Legislation to Improve Vision Programs, Research and Rehabilitation Introduced
May 26, 2005
Washington, DC - Today, U.S. Rep. Gene Green introduced the Vision Preservation Act, legislation to expand current federal vision and vision rehabilitation programs and to increase federal research into eye diseases. A co-chair of the Congressional Vision Caucus, Rep. Green was joined by his fellow Vision Caucus leaders Rep. Ilena Ros-Lehtinen, Rep. David Price and Rep. Pat Tiberi in introduction of the Vision Preservation Act.
In my state of Texas, more than 370,000 people suffer from diabetic retinopathy. At least 90,000 Texans over 50 live with AMD. And cataracts affect more than 1.2 million people in my state, Green said. Yet we know that nearly half of all vision diseases are preventable. This legislation will put the federal resources in place to conduct critical research on eye diseases and provide for vision rehabilitation under Medicare in an effort to prevent and treat the vision diseases that afflict too many Americans.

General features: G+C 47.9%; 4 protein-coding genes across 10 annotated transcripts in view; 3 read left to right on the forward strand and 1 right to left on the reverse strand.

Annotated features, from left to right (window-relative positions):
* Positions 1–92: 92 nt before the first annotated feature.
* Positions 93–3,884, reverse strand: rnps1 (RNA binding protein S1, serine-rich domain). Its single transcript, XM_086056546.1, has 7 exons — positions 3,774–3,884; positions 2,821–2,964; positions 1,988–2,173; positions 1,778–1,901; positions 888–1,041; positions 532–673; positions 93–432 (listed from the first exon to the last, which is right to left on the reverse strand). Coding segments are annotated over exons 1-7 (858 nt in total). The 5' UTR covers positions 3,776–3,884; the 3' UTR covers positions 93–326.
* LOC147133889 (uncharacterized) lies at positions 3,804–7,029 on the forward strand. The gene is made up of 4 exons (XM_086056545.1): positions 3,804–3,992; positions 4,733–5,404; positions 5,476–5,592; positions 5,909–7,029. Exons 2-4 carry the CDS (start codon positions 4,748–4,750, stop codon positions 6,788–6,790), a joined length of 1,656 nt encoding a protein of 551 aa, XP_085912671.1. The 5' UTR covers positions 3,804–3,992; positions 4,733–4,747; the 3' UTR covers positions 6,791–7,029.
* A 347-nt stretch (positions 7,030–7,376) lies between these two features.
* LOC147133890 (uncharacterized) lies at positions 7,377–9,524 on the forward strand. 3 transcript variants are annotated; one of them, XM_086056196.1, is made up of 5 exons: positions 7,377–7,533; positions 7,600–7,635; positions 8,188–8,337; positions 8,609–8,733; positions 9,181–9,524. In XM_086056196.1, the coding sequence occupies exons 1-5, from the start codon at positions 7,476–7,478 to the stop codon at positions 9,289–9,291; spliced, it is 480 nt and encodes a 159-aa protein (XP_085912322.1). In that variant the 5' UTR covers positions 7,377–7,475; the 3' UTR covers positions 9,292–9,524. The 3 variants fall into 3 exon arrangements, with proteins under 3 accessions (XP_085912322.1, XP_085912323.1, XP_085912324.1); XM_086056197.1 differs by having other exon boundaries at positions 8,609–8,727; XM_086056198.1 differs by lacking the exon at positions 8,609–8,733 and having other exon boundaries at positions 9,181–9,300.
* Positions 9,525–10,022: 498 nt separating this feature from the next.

The Vision Preservation Act is a legislative response to the Vision Problems Action Plan, which was developed by Prevent Blindness America, the American Academy of Ophthalmology, the American Optometric Association, Lighthouse International and the National Alliance for Eye and Vision Research to address vision problems in the U.S. An estimated 80 million Americans have a potentially-blinding eye disease. The number of Americans who are blind or visually impaired is expected to double by 2030.
Specifically, the Vision Preservation Act would expand federal research on eye diseases at the Centers for Disease Control and Prevent and the National Eye Institute (NEI), within the National Institutes of Health. The legislation also would expand current federal vision education and awareness programs and create an age-related macular degeneration (AMD) public education program at the NEI to increase awareness of AMD and stress the importance of early detection in preventing vision loss. Additionally, the legislation directs the Department of Health and Human Services to develop voluntary guidelines to ensure quality vision screenings.
The Vision Preservation Act also provides for vision rehabilitation services under the Medicare program. The bill also authorizes a study on barriers faced by medically-underserved populations to vision services covered under Medicare, including vision rehabilitation.